Economic liberalization refers to those government policies which promote economic growth by opening up trade to international markets, extending the use of markets and lessening the restrictions and regulations placed on business. China, Brazil and India, three of the fastest growing transitioning economies, achieved their economic growth after their governments liberalized their approach to business. This has led some economists to believe that economic reform is of greater importance than political reform in developing economies.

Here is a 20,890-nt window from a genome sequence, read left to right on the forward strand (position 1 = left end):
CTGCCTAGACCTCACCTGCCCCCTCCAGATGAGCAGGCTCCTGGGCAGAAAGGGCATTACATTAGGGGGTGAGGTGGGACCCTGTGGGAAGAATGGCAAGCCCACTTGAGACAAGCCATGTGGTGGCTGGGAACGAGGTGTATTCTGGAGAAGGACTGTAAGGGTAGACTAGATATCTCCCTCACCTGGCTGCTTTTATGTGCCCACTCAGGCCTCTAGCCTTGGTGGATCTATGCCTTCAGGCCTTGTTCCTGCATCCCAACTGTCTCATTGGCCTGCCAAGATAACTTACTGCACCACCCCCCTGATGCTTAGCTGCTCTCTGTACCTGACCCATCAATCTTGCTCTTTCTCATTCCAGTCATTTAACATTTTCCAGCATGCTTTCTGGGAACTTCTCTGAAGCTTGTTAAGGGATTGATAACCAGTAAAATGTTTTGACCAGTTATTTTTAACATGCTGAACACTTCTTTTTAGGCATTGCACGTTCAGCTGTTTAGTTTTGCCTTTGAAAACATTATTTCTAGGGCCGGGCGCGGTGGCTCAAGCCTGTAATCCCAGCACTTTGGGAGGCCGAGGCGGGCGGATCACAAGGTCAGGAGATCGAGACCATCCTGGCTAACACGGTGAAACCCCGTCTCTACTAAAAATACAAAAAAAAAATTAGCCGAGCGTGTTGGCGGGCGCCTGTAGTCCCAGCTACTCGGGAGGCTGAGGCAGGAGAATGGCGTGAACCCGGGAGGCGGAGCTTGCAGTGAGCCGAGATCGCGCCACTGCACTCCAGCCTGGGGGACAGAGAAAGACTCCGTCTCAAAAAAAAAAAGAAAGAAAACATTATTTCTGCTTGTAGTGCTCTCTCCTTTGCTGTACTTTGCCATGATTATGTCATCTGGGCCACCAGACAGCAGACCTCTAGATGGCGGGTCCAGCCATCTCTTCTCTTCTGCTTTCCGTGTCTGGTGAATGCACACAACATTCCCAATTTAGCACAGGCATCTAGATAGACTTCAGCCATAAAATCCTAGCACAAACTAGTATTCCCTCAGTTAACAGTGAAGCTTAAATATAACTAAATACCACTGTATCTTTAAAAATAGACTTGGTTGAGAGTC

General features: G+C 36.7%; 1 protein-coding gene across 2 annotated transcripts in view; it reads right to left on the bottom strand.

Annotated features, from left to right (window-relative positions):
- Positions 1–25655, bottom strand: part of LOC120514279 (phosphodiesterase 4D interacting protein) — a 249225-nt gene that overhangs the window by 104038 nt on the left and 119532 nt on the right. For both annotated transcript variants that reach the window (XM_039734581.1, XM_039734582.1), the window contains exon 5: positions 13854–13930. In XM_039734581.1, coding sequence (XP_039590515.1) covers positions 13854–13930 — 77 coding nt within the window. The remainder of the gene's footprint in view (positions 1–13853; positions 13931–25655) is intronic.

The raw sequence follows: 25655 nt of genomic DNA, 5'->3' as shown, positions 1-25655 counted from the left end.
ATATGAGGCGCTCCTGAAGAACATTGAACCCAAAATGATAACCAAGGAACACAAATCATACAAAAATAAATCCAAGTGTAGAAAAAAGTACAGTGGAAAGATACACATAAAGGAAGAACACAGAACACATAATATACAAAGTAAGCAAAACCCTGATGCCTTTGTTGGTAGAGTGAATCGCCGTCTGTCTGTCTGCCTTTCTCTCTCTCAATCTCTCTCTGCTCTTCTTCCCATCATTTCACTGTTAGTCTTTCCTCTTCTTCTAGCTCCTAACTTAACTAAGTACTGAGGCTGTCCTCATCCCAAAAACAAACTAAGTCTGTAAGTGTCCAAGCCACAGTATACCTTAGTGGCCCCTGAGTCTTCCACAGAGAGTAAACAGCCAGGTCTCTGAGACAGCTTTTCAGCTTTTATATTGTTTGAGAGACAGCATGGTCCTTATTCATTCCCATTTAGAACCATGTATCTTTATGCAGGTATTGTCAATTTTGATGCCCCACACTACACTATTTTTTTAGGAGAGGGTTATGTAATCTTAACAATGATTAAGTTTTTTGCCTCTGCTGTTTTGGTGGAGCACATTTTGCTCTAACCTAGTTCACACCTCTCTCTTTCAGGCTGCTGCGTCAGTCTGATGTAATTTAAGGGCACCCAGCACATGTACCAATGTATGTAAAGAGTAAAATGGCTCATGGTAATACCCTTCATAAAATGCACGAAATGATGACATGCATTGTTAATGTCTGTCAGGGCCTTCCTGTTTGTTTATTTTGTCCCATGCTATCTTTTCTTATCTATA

Economic liberalization does not always come without its drawbacks. Domestic companies may face difficulties in competing with foreign companies once the international trade barriers are removed. There is also the risk of brain drain and the environmental degradation that can follow in the wake of deregulation. Many developing third world countries, however, view economic liberalization as an approach for which there is no alternative.